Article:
It’s no coincidence that more than half of the 2015 AP All-Pro team was selected in the first round of the NFL draft. That’s where teams find talent, skill and athleticism rarely available later in the draft. Under the new CBA, these first-rounders no longer come at an exorbitant price, so hitting on a top pick also provides more value than a similarly productive free agent.
The problem? Drafting in the first round is an inexact science with about as many first-round successes as busts.
So which teams have hit more than they’ve missed? To answer that question, we utilized Pro Football Reference’s Approximate Value (AV) metric to break down every first-round pick over the past 10 seasons.
To read the full explanation of our methodology, go to the end of the article, but the ranking is essentially based on a formula that determines which teams have done the best job at drafting players who exceeded the expectations of their draft slot during their first four seasons in the league.
Surplus AV per pick: Plus-11.5
Biggest hit: Cam Newton (No. 1, 2011 draft)
Biggest miss: Jeff Otah (No. 19, 2008 draft)
Carolina is in a league of its own when it comes to first-round success over the last 10 seasons. Three of the top 10 first-round picks in terms of surplus AV in the past decade — Newton, Luke Kuechly and Jon Beason — were selected by the Panthers in a six-year span. Newton’s performance in particular is impressive given the massive expectations heaped upon the No. 1 overall pick.
Based on this methodology, Watt has been the most valuable first-round pick in the last 25 seasons. He produced 42 AV above expectations in his first four seasons, and no player in NFL history has more AV through five seasons than Watt. Although Clowney is listed as the biggest miss, it’s too early to call him a bust after 17 games played in two seasons.
Ravens GM Ozzie Newsome has drafted 11 Pro Bowlers in the first round since 1996, including C.J. Mosley, Ben Grubbs and Haloti Ngata in the last 10 seasons. Ultimately, Flacco’s ability to lead Baltimore to the playoffs in each of his first four seasons as a starter made him the Ravens’ best value pick.
Surplus AV per pick: Plus-6.4
Biggest hit:Nate Solder (No. 17, 2011 draft)
Biggest miss: Dominique Easley (No. 29, 2014 draft)
The Patriots do not have a first-round pick this season, which might be good news for the rest of the league. The only Patriots first-rounder in the last decade who did not meet or exceed draft slot expectations was Easley, whom the team cut this offseason. Solder, Chandler Jones, Devin McCourty and Jerod Mayo are all recent first-round picks who contributed to New England’s consistent success in the last 10 seasons.
The Vikings had eight of their own first-round picks start in Week 1 last season, the most of any team in the NFL. Peterson has been their most valuable pick in the last 10 seasons, but we might look back a decade from now praising GM Rick Spielman’s decision to trade back into the first round and select Teddy Bridgewater in 2014.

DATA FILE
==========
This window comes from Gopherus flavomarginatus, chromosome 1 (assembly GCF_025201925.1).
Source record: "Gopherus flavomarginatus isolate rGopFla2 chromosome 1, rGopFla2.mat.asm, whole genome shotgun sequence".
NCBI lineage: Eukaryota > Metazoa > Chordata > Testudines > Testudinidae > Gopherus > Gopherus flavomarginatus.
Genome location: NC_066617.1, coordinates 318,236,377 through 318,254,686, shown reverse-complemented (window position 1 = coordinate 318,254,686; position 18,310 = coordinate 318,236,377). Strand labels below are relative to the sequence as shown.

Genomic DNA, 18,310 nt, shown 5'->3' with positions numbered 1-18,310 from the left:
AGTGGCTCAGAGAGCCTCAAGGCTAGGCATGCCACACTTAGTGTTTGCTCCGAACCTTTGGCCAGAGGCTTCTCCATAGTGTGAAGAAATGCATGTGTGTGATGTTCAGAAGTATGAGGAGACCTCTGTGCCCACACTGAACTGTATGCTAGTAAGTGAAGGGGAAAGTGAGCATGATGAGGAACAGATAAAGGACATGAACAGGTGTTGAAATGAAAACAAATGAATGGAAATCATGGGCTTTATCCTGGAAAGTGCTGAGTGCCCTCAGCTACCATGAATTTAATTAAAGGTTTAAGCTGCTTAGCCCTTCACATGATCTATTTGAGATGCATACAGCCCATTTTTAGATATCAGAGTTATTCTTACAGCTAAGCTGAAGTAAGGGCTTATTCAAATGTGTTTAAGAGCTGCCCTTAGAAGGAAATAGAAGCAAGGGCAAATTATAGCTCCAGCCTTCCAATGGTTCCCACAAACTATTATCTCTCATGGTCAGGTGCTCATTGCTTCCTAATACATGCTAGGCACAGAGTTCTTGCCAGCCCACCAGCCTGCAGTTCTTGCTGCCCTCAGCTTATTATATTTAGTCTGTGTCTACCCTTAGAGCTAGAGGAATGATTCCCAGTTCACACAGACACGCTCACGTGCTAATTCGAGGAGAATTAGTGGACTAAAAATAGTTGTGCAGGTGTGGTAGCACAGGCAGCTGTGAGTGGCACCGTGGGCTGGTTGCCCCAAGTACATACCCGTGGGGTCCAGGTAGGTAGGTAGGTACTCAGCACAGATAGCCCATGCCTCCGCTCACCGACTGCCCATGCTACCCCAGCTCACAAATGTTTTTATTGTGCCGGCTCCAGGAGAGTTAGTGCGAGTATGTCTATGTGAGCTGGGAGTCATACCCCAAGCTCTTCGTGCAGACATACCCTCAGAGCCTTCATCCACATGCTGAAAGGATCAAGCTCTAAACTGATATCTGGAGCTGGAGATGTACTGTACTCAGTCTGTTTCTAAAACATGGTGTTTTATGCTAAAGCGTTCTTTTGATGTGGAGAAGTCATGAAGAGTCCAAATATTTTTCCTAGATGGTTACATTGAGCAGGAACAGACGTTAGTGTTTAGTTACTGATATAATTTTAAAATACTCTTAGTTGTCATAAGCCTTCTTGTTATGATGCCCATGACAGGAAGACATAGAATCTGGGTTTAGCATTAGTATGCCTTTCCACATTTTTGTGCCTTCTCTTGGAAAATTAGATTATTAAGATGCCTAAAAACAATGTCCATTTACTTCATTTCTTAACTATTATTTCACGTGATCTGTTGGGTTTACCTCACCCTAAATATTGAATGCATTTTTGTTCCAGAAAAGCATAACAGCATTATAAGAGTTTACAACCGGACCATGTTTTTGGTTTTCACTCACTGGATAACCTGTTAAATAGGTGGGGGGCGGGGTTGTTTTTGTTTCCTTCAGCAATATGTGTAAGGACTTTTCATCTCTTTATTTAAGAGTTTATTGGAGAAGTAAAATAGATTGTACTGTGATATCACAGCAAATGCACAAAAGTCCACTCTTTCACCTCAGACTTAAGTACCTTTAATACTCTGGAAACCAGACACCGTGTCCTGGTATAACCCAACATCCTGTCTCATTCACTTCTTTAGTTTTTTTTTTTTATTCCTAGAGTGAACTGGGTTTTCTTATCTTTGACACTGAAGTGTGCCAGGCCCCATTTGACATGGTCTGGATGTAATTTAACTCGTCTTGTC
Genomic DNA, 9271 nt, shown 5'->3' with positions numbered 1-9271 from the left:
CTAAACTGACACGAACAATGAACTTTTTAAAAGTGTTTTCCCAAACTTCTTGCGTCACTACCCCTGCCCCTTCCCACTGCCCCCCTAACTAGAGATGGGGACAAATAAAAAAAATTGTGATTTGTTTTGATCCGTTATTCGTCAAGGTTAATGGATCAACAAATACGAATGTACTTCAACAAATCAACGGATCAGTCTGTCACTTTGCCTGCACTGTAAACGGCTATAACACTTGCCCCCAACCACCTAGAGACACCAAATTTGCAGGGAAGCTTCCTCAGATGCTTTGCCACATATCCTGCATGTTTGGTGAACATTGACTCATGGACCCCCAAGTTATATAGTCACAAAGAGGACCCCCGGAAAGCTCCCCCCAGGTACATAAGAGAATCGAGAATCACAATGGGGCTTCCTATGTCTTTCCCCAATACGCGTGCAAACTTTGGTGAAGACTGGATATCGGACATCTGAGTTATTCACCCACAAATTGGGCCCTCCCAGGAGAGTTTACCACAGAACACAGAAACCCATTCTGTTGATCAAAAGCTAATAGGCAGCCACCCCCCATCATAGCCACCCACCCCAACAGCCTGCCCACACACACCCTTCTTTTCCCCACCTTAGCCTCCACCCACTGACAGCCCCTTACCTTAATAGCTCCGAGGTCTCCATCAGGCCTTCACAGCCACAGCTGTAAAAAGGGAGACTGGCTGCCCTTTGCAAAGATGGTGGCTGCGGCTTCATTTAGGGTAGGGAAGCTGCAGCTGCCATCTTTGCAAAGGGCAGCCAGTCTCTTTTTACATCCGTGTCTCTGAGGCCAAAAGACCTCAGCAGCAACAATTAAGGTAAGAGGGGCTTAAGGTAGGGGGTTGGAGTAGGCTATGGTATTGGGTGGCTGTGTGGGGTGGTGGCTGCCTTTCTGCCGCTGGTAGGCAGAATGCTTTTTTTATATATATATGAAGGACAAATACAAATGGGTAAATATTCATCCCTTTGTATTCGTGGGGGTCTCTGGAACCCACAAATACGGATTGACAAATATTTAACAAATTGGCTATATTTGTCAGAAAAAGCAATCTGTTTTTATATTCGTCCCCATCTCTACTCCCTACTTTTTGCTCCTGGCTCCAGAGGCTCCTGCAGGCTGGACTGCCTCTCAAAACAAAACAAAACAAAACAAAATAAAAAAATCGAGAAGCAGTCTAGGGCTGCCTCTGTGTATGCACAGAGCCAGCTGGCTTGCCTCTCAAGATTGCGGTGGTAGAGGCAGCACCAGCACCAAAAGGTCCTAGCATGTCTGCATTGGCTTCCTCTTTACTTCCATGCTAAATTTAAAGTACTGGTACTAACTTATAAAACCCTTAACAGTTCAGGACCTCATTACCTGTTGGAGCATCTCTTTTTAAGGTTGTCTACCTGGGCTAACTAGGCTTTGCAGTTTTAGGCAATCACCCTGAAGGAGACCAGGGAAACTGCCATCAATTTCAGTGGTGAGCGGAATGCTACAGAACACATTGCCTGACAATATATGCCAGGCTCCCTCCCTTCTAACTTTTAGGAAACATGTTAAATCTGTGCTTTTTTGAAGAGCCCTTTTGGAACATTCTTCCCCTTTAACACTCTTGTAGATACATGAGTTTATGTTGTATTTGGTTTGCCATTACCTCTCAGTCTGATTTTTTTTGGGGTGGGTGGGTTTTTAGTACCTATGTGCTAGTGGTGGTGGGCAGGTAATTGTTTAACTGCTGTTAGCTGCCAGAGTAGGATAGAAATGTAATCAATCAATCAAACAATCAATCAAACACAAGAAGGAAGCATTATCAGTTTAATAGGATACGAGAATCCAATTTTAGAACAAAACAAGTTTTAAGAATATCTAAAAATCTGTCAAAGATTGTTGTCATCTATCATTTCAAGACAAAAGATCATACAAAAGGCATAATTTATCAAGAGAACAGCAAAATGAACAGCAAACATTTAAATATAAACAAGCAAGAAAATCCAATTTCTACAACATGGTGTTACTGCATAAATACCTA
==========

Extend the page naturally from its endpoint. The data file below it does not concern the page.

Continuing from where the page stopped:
Surplus AV per pick: Plus-4.7
Biggest hit: Santonio Holmes (No. 25, 2006 draft)
Biggest miss:Jarvis Jones (No. 17, 2013 draft)
The Steelers haven’t hit any J.J. Watt-level home runs in the last 10 seasons, but they also have rarely missed on a first-rounder. Pittsburgh is one of two teams during that time to not select a single player who has failed to meet expectations by more than 5 AV. Their “biggest miss” was a solid contributor last season.
Surplus AV per pick: Plus-3.5
Biggest hit: Matt Ryan (No. 3, 2008 draft)
Biggest miss: Peria Jerry (No. 24, 2009 draft)
The Falcons gave up a lot to draft Julio Jones No. 6 overall in the 2011 draft, but Jones has exceeded the already-lofty expectations of a top pick. Recent drafts have also been effective with Atlanta’s last three first-round picks — Vic Beasley Jr. (2015),Jake Matthews (2014),Desmond Trufant (2013) — each starting at least 15 games in their rookie seasons.
Surplus AV per pick: Plus-3.4
Biggest hit: Joseph Addai (No. 30, 2006 draft)
Biggest miss:Jerry Hughes (No. 31, 2010 draft)
Sure, Andrew Luck was a no-brainer No. 1 overall pick, and he has produced at a level above what would be expected of the top selection. But by this measure, Addai added even more value than Luck in his first four seasons, given where he was selected (30th overall) and his production (4,756 yards from scrimmage). One transaction not factored into these rankings was the Colts’ decision to trade their 2014 first-rounder for Trent Richardson — a failed decision by all accounts.
Surplus AV per pick: Plus-3.0
Biggest hit:Darrelle Revis (No. 14, 2007 draft)
Biggest miss: Vernon Gholston (No. 6, 2008 draft)
The Jets have gone through a number of general managers, but looking at their combined body of work, there were more hits than misses. Revis, Muhammad Wilkerson, Nick Mangold, D’Brickashaw Ferguson and Sheldon Richardson were all Pro Bowlers who exceeded draft slot expectations. Despite finding value in the trenches, the Jets have not drafted many skill-position players in the first round, which remains one of their greatest needs.
10. Dallas Cowboys
Surplus AV per pick: Plus-2.8
Biggest hit: Tyron Smith (No. 9, 2011 draft)
Biggest miss: Bobby Carpenter (No. 18, 2006 draft)
In the last 10 seasons, Dallas’ five best picks have come on the offensive side of the ball, including three productive picks on the offensive line (Smith, Travis Frederick and Zack Martin). Carpenter and Morris Claiborne lead the list of disappointing defensive first-round picks, but with the No. 4 overall pick, the Cowboys should have a chance to add an impact defender (if they choose) in this draft.
Surplus AV per pick: Plus-2.7